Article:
My aunt was driving in the truck down the hill from my house and spied this beautiful snake crossing the road. She stopped to watch it and called me to come see it. If she had taken her eyes off it we'd never have found it again. I couldn't see it when she pointed to it. It had to start moving before I could pick it out.
|There's a snake in the weeds. Can you see it? Camouflage works, doesn't it?|
|It's easier to see him when he moves, but the low light of dusk made|
him blurry to my camera.
This is on 20x zoom, by the way. I was far back from this snake.
|There's the rattle. That represents 9 times shedding his skin. |
They shed several times a year, so that snake is just a youngster.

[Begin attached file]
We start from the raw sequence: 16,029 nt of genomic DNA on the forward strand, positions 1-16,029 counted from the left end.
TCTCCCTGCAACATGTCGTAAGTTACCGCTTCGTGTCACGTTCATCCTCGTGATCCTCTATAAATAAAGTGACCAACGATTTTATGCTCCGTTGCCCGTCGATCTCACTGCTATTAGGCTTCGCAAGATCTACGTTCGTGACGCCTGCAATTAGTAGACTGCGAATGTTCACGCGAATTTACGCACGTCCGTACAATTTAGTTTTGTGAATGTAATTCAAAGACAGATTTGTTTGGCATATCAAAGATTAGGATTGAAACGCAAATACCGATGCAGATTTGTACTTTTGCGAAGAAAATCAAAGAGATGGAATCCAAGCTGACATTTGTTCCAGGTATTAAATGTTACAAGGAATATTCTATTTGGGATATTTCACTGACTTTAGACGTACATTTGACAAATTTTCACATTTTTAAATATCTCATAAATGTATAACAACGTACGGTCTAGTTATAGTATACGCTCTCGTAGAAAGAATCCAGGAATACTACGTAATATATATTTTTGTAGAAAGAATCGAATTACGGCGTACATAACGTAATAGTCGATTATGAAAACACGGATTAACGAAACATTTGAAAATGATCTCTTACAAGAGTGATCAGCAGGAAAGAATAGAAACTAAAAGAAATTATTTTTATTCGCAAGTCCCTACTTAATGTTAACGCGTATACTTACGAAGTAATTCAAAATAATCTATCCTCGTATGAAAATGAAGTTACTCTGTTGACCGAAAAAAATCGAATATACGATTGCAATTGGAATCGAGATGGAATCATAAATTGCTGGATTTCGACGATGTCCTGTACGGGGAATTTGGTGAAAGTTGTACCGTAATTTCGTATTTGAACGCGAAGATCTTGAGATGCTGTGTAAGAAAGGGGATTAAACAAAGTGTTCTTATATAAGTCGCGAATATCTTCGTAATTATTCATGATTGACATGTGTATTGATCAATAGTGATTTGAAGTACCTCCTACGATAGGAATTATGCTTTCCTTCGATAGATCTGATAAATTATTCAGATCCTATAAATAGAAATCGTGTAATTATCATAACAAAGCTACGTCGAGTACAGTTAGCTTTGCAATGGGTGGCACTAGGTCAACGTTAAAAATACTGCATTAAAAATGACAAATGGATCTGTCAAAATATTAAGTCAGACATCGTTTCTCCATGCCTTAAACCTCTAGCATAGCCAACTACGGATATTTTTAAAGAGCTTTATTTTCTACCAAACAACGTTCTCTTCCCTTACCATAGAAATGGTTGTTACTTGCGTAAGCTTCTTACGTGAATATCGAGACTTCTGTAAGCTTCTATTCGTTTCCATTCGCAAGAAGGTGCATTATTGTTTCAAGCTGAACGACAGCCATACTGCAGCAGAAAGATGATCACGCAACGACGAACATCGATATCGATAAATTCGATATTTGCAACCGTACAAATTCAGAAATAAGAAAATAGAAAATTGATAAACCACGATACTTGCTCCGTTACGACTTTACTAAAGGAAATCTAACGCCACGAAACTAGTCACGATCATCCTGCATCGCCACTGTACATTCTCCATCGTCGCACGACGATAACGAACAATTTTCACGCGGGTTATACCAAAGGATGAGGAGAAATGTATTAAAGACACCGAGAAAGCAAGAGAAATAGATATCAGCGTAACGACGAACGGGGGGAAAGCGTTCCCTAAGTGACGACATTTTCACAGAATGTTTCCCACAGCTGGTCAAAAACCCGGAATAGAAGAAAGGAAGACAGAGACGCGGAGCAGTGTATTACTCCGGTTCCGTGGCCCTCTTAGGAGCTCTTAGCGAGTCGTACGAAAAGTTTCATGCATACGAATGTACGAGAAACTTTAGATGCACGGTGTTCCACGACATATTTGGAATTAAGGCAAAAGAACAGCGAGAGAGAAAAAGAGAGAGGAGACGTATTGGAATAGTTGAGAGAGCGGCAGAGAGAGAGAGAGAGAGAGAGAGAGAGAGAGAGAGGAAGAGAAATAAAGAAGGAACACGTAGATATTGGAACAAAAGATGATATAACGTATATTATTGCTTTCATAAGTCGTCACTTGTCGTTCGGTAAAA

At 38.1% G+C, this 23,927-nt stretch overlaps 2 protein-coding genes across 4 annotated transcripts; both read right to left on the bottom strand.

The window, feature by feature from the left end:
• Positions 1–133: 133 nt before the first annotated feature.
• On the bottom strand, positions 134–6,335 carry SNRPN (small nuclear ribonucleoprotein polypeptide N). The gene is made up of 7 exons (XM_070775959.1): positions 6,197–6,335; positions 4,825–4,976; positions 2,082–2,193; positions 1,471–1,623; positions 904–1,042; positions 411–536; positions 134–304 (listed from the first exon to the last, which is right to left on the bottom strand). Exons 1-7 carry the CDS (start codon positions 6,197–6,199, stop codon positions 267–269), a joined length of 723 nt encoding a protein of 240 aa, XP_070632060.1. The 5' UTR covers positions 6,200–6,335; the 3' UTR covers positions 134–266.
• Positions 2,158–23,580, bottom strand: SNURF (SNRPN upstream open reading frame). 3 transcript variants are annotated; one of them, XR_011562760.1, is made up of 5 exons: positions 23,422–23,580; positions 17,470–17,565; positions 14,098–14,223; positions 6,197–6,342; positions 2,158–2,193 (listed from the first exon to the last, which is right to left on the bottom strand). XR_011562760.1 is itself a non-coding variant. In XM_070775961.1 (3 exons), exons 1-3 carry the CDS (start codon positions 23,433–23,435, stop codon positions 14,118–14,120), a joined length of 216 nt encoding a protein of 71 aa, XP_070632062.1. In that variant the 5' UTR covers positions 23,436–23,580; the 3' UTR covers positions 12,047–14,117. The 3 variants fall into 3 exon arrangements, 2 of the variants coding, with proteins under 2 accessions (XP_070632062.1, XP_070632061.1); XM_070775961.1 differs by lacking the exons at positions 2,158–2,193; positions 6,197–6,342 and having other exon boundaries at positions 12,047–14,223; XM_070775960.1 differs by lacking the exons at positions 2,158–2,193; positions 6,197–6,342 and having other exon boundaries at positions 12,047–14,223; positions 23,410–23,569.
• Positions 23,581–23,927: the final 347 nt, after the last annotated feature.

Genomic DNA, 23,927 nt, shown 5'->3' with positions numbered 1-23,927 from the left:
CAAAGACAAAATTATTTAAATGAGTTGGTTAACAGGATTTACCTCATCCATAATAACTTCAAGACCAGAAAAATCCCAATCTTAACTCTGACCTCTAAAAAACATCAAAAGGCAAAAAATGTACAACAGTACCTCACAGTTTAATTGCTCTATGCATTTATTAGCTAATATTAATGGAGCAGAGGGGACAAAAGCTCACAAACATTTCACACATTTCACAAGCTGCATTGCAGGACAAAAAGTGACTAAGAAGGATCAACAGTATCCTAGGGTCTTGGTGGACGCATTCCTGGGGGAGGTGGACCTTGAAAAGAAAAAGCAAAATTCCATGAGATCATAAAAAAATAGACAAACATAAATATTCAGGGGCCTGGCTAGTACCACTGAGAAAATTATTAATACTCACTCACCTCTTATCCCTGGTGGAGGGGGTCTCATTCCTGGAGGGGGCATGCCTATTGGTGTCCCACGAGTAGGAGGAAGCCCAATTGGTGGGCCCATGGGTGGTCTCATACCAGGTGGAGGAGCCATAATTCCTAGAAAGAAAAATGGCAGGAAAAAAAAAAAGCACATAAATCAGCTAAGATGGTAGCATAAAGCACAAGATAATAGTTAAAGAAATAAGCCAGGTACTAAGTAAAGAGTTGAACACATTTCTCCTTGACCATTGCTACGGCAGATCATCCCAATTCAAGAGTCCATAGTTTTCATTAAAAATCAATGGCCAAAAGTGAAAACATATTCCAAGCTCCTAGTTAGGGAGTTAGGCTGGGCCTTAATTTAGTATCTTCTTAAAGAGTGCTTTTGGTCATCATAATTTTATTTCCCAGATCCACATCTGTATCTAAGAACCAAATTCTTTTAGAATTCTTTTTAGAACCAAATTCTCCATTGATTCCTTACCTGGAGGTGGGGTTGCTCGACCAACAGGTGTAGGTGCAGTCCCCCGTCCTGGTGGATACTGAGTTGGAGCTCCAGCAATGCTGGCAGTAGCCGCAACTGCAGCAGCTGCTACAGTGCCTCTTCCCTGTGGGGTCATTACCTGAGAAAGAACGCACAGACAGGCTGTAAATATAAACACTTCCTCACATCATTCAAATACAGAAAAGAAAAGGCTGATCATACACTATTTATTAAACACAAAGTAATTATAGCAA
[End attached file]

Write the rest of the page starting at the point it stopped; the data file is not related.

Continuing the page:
|Here's an x-ray view of a rattle. Image from Dr. Bruce Means. |
I'm working on his book on the Natural History of the Eastern
|This is how the rattle develops. The first one is how they're born. |
They are born BIG, almost a meter long.
The eggs hatch inside the female and she delivers live young.
The second image is after the first shed,
the next is second shedding.
They shed very several times in the first year of life.
|This is a comparison of a complete intact rattle with the natal button, top, |
and one that's been broken, bottom.
When they get real long they catch on things and get snatched apart.
The snake I saw today has his natal button.
That's how I feel confident counting 9 sheds. http://bru
I haven't seen one of these in a really long time. We used to see them a lot when I was a little girl, but we had big rambunctious dogs that found them for us. No other kind of snake in the USA gets as big as an Eastern Diamondback, by weight I mean. This one is not big by rattlesnake standards. I was glad to see it. This one was particularly bright and pretty. I think he must have just shed his skin.